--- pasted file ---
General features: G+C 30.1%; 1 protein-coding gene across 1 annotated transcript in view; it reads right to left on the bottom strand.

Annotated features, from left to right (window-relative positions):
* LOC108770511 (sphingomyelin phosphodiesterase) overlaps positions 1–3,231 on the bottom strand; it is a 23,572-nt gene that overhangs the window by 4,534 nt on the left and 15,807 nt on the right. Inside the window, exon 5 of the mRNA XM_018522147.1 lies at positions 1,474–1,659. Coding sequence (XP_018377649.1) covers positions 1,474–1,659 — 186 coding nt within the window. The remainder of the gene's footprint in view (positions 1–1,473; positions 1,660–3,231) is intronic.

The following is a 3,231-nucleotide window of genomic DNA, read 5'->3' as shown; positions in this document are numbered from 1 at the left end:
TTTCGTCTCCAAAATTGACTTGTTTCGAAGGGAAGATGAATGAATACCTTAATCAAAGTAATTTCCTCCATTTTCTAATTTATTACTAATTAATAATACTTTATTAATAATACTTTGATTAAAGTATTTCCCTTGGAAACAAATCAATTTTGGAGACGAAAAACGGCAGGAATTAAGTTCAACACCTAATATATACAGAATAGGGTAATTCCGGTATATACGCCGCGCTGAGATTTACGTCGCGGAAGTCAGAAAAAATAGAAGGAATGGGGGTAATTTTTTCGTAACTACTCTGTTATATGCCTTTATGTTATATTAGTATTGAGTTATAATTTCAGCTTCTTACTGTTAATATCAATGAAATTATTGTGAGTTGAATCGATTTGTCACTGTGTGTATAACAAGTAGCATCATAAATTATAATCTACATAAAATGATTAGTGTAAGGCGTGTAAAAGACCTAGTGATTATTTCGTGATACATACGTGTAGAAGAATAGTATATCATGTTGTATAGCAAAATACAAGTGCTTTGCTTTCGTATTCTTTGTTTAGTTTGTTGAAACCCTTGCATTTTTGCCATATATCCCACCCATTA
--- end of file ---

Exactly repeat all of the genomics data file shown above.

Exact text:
General features: G+C 30.1%; 1 protein-coding gene across 1 annotated transcript in view; it reads right to left on the bottom strand.

Annotated features, from left to right (window-relative positions):
* LOC108770511 (sphingomyelin phosphodiesterase) overlaps positions 1–3,231 on the bottom strand; it is a 23,572-nt gene that overhangs the window by 4,534 nt on the left and 15,807 nt on the right. Inside the window, exon 5 of the mRNA XM_018522147.1 lies at positions 1,474–1,659. Coding sequence (XP_018377649.1) covers positions 1,474–1,659 — 186 coding nt within the window. The remainder of the gene's footprint in view (positions 1–1,473; positions 1,660–3,231) is intronic.

The following is a 3,231-nucleotide window of genomic DNA, read 5'->3' as shown; positions in this document are numbered from 1 at the left end:
TTTCGTCTCCAAAATTGACTTGTTTCGAAGGGAAGATGAATGAATACCTTAATCAAAGTAATTTCCTCCATTTTCTAATTTATTACTAATTAATAATACTTTATTAATAATACTTTGATTAAAGTATTTCCCTTGGAAACAAATCAATTTTGGAGACGAAAAACGGCAGGAATTAAGTTCAACACCTAATATATACAGAATAGGGTAATTCCGGTATATACGCCGCGCTGAGATTTACGTCGCGGAAGTCAGAAAAAATAGAAGGAATGGGGGTAATTTTTTCGTAACTACTCTGTTATATGCCTTTATGTTATATTAGTATTGAGTTATAATTTCAGCTTCTTACTGTTAATATCAATGAAATTATTGTGAGTTGAATCGATTTGTCACTGTGTGTATAACAAGTAGCATCATAAATTATAATCTACATAAAATGATTAGTGTAAGGCGTGTAAAAGACCTAGTGATTATTTCGTGATACATACGTGTAGAAGAATAGTATATCATGTTGTATAGCAAAATACAAGTGCTTTGCTTTCGTATTCTTTGTTTAGTTTGTTGAAACCCTTGCATTTTTGCCATATATCCCACCCATTA